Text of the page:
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Founded in 1993, the African Yearbook, now published under the auspices of the African Foundation for International Law, is the only scholarly publication devoted exclusively to the study, development, dissemination and wider appreciation of international law in Africa as a whole.

Through the study and analysis of emerging legal issues of particular relevance to Africa, such as the creation of viable continental institutions capable of promoting unity and security for the peoples of the continent, the effective protection of human rights, the need for accountability for mass killings and massive violations of the rule of law, the promotion of a rule-based democratic culture, the role of African countries in a globalizing world economy and in international trade relations, the Yearbook strives to be responsive to the intellectual needs of African countries in the area of international law, and to the continuing struggle for creating an environment conducive to the rule of law throughout the continent
Please click here for the online version including the abstracts of the articles of the African Yearbook of International Law.
In this commentary, Sabine Witting provides a comprehensive analysis of the Second Optional Protocol to the United Nations Convention on the Rights of the Child concerning the sale of children, ‘child prostitution’ and ‘child pornography’. This commentary critically reflects on the impact of globalisation, digital technologies and the COVID-19 pandemic on the nature, scope and meaning of the Second Optional Protocol since its adoption on 25 May 2000. Apart from analysing a broad range of topics ranging from online child sexual abuse to surrogacy and ‘voluntourism’, this commentary highlights the importance of establishing child-friendly transnational collaboration mechanisms, conceptualised through a holistic gender lens and taking into consideration the online-offline nexus of violence against children and relevant Global North-Global South dynamics.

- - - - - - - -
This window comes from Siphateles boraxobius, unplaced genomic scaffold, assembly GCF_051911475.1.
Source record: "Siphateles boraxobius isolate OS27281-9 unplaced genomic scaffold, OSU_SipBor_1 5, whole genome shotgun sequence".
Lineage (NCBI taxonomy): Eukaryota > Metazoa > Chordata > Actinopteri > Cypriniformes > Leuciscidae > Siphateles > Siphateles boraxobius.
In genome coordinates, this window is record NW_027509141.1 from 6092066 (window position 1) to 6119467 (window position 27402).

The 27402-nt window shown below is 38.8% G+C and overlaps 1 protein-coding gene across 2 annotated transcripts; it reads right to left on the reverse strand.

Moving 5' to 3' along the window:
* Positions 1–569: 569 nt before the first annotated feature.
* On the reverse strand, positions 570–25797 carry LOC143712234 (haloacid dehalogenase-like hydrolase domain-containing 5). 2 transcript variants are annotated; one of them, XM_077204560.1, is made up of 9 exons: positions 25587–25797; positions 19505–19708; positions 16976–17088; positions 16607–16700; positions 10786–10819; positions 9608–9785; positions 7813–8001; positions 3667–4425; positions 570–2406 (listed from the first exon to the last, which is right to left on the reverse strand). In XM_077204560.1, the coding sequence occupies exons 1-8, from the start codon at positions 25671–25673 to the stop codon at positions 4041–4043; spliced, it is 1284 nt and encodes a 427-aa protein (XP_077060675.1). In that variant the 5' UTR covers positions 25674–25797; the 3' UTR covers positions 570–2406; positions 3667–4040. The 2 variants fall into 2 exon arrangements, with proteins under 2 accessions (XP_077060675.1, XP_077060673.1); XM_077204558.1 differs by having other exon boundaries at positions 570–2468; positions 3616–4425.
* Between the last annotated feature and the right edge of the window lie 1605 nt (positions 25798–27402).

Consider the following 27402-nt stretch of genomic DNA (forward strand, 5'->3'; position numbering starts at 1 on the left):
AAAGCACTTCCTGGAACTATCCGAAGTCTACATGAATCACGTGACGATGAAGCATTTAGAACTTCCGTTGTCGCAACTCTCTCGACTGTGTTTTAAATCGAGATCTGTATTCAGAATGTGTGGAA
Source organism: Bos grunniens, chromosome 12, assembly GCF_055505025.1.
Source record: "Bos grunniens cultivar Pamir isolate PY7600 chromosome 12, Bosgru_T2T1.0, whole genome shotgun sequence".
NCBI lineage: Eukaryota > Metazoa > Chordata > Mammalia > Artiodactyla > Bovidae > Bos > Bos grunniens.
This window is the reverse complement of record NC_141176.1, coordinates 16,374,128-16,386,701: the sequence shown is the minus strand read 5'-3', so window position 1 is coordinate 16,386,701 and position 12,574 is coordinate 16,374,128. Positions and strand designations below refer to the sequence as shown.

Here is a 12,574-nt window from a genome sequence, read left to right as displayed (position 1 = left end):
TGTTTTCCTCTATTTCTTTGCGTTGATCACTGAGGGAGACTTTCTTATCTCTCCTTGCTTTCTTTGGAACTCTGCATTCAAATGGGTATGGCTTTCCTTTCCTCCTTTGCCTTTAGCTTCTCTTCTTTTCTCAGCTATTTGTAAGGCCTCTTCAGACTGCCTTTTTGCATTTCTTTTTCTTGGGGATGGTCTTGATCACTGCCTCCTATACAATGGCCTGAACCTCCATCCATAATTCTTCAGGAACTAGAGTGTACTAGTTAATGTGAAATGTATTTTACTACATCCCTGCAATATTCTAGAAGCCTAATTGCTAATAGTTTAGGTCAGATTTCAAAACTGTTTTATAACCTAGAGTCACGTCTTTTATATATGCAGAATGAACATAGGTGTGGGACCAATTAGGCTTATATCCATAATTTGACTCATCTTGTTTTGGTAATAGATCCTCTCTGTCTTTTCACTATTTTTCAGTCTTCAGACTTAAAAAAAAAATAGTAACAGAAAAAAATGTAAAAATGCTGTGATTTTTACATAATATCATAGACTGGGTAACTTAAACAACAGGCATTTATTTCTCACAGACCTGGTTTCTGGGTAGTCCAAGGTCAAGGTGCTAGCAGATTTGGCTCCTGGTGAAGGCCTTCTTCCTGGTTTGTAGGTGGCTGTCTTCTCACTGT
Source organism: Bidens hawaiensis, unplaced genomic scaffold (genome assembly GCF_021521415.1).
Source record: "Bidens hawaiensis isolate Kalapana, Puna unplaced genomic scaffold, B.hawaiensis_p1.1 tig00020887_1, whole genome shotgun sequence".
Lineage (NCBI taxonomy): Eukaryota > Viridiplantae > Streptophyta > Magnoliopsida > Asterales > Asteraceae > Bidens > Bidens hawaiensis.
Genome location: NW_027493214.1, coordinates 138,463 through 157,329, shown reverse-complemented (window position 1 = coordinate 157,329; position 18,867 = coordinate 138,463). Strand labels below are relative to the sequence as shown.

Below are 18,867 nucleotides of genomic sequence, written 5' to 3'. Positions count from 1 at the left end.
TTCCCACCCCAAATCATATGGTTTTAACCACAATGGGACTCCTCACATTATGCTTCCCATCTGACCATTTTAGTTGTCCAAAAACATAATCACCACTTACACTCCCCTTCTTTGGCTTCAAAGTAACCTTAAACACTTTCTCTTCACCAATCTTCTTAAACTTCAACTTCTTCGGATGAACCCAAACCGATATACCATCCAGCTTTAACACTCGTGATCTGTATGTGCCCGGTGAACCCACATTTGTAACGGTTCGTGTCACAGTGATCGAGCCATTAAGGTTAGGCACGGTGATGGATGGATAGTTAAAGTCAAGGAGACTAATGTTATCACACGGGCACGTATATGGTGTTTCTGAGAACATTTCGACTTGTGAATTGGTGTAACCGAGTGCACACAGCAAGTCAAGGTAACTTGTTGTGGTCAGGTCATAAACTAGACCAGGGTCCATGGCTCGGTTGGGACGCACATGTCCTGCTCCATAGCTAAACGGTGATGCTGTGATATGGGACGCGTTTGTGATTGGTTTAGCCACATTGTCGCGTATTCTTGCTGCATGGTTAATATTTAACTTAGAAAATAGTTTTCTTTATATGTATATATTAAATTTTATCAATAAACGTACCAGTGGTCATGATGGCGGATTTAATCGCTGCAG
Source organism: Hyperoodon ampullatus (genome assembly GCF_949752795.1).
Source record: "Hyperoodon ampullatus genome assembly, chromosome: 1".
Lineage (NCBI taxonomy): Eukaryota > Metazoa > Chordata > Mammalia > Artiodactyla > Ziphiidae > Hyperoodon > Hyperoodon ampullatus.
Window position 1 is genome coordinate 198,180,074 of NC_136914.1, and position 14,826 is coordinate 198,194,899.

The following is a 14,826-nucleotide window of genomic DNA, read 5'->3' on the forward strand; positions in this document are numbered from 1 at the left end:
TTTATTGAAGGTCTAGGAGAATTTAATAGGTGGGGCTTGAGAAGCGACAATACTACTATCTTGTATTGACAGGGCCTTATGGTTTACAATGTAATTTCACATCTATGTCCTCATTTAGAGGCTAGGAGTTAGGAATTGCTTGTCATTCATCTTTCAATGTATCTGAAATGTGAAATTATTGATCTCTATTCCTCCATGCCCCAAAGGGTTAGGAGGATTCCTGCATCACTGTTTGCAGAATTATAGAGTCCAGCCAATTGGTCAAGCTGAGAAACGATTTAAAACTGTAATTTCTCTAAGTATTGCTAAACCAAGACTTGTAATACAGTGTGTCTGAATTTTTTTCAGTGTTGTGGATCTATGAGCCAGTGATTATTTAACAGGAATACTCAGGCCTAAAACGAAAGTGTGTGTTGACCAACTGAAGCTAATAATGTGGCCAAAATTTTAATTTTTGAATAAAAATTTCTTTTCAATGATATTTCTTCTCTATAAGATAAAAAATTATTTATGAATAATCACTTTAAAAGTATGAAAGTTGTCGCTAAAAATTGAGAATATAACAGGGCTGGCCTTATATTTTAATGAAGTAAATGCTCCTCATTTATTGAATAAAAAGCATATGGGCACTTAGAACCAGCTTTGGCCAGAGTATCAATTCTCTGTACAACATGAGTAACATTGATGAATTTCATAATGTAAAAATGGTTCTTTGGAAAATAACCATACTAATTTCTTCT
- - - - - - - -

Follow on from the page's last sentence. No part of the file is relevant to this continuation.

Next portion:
Citizenship Revocation in the 21st Century: Legal, Political and Moral Implications
Over the past two decades, denationalisation – the controversial practice of revoking citizenship from unwanted citizens – has re-entered Western law and politics with astonishing haste. In Denationalisation and its Discontents, Christian Prener traces this remarkable development in the United Kingdom, Denmark and France and offers a timely and critical examination of the legal, moral, and political acceptability of citizenship revocation in response to acts of misconduct or disloyalty.

Through an exploration of contemporary practices, caselaw and theory, the book distils some of the hard questions posed by the Western revival of citizenship within international human rights law, moral philosophy and political theory as it probes the lawfulness, efficacy, and political legitimacy of revoking citizenship in the 21st century.